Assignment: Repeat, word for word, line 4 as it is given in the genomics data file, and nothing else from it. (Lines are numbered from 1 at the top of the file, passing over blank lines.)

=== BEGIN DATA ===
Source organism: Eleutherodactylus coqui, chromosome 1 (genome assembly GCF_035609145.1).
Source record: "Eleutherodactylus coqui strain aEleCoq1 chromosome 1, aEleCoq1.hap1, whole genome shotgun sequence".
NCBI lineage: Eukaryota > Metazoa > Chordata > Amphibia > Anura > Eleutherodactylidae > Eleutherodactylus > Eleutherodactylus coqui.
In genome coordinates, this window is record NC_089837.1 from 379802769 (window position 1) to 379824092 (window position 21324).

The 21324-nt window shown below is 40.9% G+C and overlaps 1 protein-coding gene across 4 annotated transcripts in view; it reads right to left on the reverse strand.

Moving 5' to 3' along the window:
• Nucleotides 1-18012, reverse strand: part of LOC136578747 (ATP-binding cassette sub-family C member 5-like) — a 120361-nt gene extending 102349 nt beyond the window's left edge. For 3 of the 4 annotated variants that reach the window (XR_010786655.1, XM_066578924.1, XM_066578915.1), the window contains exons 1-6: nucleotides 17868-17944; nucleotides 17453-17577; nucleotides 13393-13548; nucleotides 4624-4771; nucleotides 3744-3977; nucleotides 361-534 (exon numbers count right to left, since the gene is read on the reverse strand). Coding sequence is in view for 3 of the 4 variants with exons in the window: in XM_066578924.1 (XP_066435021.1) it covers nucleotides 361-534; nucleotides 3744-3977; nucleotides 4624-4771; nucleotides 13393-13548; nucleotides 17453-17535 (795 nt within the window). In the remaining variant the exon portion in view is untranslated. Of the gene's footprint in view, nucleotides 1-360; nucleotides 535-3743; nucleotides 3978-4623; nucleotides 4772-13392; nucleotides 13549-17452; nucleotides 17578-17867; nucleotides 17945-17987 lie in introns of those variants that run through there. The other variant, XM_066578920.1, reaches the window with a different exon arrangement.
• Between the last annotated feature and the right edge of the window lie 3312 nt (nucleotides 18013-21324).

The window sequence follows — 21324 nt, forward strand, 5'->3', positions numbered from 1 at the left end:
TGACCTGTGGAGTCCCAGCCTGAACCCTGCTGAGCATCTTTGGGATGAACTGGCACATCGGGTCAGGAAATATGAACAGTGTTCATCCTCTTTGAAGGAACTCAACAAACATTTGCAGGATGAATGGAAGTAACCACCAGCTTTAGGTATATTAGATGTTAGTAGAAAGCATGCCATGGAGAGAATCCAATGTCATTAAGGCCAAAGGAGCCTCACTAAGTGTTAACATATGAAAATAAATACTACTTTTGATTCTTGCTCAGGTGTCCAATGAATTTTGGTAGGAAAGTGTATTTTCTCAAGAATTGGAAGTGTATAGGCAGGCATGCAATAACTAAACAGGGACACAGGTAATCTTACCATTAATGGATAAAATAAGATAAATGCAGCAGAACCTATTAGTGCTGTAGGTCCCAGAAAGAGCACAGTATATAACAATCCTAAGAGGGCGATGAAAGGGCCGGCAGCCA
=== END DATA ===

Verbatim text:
In genome coordinates, this window is record NC_089837.1 from 379802769 (window position 1) to 379824092 (window position 21324).